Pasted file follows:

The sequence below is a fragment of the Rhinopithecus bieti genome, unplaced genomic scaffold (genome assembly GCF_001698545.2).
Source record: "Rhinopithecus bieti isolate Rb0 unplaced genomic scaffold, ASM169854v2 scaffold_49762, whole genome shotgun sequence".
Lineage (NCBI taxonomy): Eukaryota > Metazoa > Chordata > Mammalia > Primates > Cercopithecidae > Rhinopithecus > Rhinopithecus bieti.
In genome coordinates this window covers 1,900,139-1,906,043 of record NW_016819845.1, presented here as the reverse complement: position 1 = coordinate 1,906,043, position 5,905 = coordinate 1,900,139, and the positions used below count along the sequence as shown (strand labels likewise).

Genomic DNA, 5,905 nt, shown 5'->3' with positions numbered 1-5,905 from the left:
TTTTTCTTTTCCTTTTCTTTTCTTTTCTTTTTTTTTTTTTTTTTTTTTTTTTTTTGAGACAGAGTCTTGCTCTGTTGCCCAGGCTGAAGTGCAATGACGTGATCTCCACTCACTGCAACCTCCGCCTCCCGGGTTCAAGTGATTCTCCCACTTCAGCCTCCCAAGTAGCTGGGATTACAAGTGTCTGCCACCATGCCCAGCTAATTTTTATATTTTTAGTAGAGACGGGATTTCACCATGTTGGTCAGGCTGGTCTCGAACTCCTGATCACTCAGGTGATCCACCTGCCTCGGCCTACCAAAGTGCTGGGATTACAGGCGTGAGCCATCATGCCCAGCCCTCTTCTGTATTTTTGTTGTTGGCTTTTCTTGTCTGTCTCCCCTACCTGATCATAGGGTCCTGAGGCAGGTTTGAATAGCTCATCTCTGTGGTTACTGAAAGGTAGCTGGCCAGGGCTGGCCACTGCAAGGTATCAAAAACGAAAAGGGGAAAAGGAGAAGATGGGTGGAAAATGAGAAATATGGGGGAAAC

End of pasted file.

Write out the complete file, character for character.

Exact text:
The sequence below is a fragment of the Rhinopithecus bieti genome, unplaced genomic scaffold (genome assembly GCF_001698545.2).
Source record: "Rhinopithecus bieti isolate Rb0 unplaced genomic scaffold, ASM169854v2 scaffold_49762, whole genome shotgun sequence".
Lineage (NCBI taxonomy): Eukaryota > Metazoa > Chordata > Mammalia > Primates > Cercopithecidae > Rhinopithecus > Rhinopithecus bieti.
In genome coordinates this window covers 1,900,139-1,906,043 of record NW_016819845.1, presented here as the reverse complement: position 1 = coordinate 1,906,043, position 5,905 = coordinate 1,900,139, and the positions used below count along the sequence as shown (strand labels likewise).

Genomic DNA, 5,905 nt, shown 5'->3' with positions numbered 1-5,905 from the left:
TTTTTCTTTTCCTTTTCTTTTCTTTTCTTTTTTTTTTTTTTTTTTTTTTTTTTTTGAGACAGAGTCTTGCTCTGTTGCCCAGGCTGAAGTGCAATGACGTGATCTCCACTCACTGCAACCTCCGCCTCCCGGGTTCAAGTGATTCTCCCACTTCAGCCTCCCAAGTAGCTGGGATTACAAGTGTCTGCCACCATGCCCAGCTAATTTTTATATTTTTAGTAGAGACGGGATTTCACCATGTTGGTCAGGCTGGTCTCGAACTCCTGATCACTCAGGTGATCCACCTGCCTCGGCCTACCAAAGTGCTGGGATTACAGGCGTGAGCCATCATGCCCAGCCCTCTTCTGTATTTTTGTTGTTGGCTTTTCTTGTCTGTCTCCCCTACCTGATCATAGGGTCCTGAGGCAGGTTTGAATAGCTCATCTCTGTGGTTACTGAAAGGTAGCTGGCCAGGGCTGGCCACTGCAAGGTATCAAAAACGAAAAGGGGAAAAGGAGAAGATGGGTGGAAAATGAGAAATATGGGGGAAAC